19 February 2016

Authenticity Through Collaboration


Let me begin with a question: Why is it that writing skills, so essential, are still being practiced in classrooms as they were over 20 years ago?

Twenty years ago (and more), making learning tasks "authentic" in the foreign language classroom was regarded as an important practice on the part of the teacher. This was achieved  not only by introducing topics which were relevant outside the classroom, ( and then adapted for teaching purposes), but by by stressing the need to  create a sense of an audience for learners.

Peer editing,  peer feedback, publishing students' work in international competitions, exchanging class work with a cooperative colleague, are examples of how instilling a sense of an audience could be done. 

So forgive me if I raise another question: despite the value of these activities, why are teachers not making better use of what is possible today?

Giving students a voice to be heard, widening their audience, not only reinforces this sense of an audience, but also encourages blooming writers to try harder - to try harder when they brainstorm and prepare their essays to trying harder when they edit and proof read their work.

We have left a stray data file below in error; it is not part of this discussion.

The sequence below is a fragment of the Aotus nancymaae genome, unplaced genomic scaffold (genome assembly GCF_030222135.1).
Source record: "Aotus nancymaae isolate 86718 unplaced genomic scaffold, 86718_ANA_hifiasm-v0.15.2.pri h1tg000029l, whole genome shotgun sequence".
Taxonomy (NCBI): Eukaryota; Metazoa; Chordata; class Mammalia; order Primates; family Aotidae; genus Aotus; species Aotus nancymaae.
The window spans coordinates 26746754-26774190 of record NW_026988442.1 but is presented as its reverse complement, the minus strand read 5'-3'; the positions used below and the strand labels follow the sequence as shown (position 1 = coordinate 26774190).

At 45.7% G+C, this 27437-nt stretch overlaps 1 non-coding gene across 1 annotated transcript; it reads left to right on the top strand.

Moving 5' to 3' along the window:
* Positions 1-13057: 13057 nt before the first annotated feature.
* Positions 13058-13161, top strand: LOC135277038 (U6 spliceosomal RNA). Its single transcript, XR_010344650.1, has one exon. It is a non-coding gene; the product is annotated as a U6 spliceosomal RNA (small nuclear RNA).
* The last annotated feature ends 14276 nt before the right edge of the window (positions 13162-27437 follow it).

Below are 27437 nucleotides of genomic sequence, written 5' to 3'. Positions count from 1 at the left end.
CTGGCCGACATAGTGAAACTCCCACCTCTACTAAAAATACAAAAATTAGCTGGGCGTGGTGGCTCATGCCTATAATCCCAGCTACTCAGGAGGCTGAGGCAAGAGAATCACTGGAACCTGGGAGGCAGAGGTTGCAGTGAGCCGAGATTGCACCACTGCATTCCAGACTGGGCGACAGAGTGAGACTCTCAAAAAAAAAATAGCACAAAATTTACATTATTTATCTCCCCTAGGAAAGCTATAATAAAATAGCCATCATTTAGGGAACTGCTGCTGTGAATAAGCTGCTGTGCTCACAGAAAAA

Write About is one of those digital learning spaces which fosters inspiration and collaboration among teachers and students who are sharpening their writing skills. 

The pilot edition is free and allows moderation. This ability to first test a tool with students is important to many educators, so that we can see whether it is appropriate for our teaching context and to then decide whether to continue with a paid subscription. 

Writing topics come with a visual prompt, may be contributed in different languages, and are categorised by theme and level.  More features can be found here. 

For every reason to introduce digital collaboration in the classroom,there is often an excuse, a pretext, a subterfuge not to. 

For me, that is what remains. Excuses not to change, excuses to deny students today the skills so necessary for them to learn in order to succeed in a world rapidly changing, a world based on digital literacy skills and active online participation. 

The Ultimate Beginner's Guide to Writing Essays (Infographic)Change does not need to come all at once either.

When it comes to writing skills, it may be a gradual transition,  from the analogue to the digital. Learning aims still need to be achieved and students may need additional support as digital writing spaces are different, requiring practice of navigation and infusions of multimedia.

This is today's world. A fusion of worlds. A fusion of collaborative activities in every field.

If educators do not continue pressing for change in practices, in order to better engage, to provide learners with more authentic learning tasks and activities, who will?

Source: www.grammarcheck.net

How do you introduce bridges of digital, authentic, collaborative writing?


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